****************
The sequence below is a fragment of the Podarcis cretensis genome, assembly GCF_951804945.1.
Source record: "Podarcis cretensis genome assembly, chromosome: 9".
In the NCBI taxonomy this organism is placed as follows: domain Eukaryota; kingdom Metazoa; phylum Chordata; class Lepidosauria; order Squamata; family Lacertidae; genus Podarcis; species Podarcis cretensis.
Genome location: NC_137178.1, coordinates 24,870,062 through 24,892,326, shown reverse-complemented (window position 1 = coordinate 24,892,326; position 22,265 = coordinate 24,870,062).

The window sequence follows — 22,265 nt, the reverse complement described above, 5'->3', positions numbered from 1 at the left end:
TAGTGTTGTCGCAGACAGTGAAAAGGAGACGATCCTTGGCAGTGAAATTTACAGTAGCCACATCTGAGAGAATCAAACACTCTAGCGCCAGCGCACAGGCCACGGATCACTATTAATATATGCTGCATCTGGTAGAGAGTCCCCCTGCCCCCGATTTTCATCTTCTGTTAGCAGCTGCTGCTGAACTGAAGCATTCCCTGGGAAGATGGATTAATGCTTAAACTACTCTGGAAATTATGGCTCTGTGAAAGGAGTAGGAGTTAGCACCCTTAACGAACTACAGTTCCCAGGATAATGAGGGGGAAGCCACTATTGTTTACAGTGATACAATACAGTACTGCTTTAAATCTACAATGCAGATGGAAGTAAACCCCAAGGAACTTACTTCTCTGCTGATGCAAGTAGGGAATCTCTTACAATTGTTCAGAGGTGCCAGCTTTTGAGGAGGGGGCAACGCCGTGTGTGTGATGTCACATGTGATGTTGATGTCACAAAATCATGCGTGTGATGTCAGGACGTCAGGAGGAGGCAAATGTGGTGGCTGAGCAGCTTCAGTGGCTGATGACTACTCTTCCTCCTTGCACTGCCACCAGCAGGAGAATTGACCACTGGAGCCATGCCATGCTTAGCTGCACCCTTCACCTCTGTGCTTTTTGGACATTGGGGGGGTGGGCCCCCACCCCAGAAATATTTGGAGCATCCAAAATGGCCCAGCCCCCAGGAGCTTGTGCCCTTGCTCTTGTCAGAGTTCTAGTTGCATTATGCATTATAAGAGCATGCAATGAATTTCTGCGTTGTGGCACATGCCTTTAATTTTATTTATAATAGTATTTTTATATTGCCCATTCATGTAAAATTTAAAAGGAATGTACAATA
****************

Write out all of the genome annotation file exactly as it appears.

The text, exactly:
The sequence below is a fragment of the Podarcis cretensis genome, assembly GCF_951804945.1.
Source record: "Podarcis cretensis genome assembly, chromosome: 9".
In the NCBI taxonomy this organism is placed as follows: domain Eukaryota; kingdom Metazoa; phylum Chordata; class Lepidosauria; order Squamata; family Lacertidae; genus Podarcis; species Podarcis cretensis.
Genome location: NC_137178.1, coordinates 24,870,062 through 24,892,326, shown reverse-complemented (window position 1 = coordinate 24,892,326; position 22,265 = coordinate 24,870,062).

The window sequence follows — 22,265 nt, the reverse complement described above, 5'->3', positions numbered from 1 at the left end:
TAGTGTTGTCGCAGACAGTGAAAAGGAGACGATCCTTGGCAGTGAAATTTACAGTAGCCACATCTGAGAGAATCAAACACTCTAGCGCCAGCGCACAGGCCACGGATCACTATTAATATATGCTGCATCTGGTAGAGAGTCCCCCTGCCCCCGATTTTCATCTTCTGTTAGCAGCTGCTGCTGAACTGAAGCATTCCCTGGGAAGATGGATTAATGCTTAAACTACTCTGGAAATTATGGCTCTGTGAAAGGAGTAGGAGTTAGCACCCTTAACGAACTACAGTTCCCAGGATAATGAGGGGGAAGCCACTATTGTTTACAGTGATACAATACAGTACTGCTTTAAATCTACAATGCAGATGGAAGTAAACCCCAAGGAACTTACTTCTCTGCTGATGCAAGTAGGGAATCTCTTACAATTGTTCAGAGGTGCCAGCTTTTGAGGAGGGGGCAACGCCGTGTGTGTGATGTCACATGTGATGTTGATGTCACAAAATCATGCGTGTGATGTCAGGACGTCAGGAGGAGGCAAATGTGGTGGCTGAGCAGCTTCAGTGGCTGATGACTACTCTTCCTCCTTGCACTGCCACCAGCAGGAGAATTGACCACTGGAGCCATGCCATGCTTAGCTGCACCCTTCACCTCTGTGCTTTTTGGACATTGGGGGGGTGGGCCCCCACCCCAGAAATATTTGGAGCATCCAAAATGGCCCAGCCCCCAGGAGCTTGTGCCCTTGCTCTTGTCAGAGTTCTAGTTGCATTATGCATTATAAGAGCATGCAATGAATTTCTGCGTTGTGGCACATGCCTTTAATTTTATTTATAATAGTATTTTTATATTGCCCATTCATGTAAAATTTAAAAGGAATGTACAATA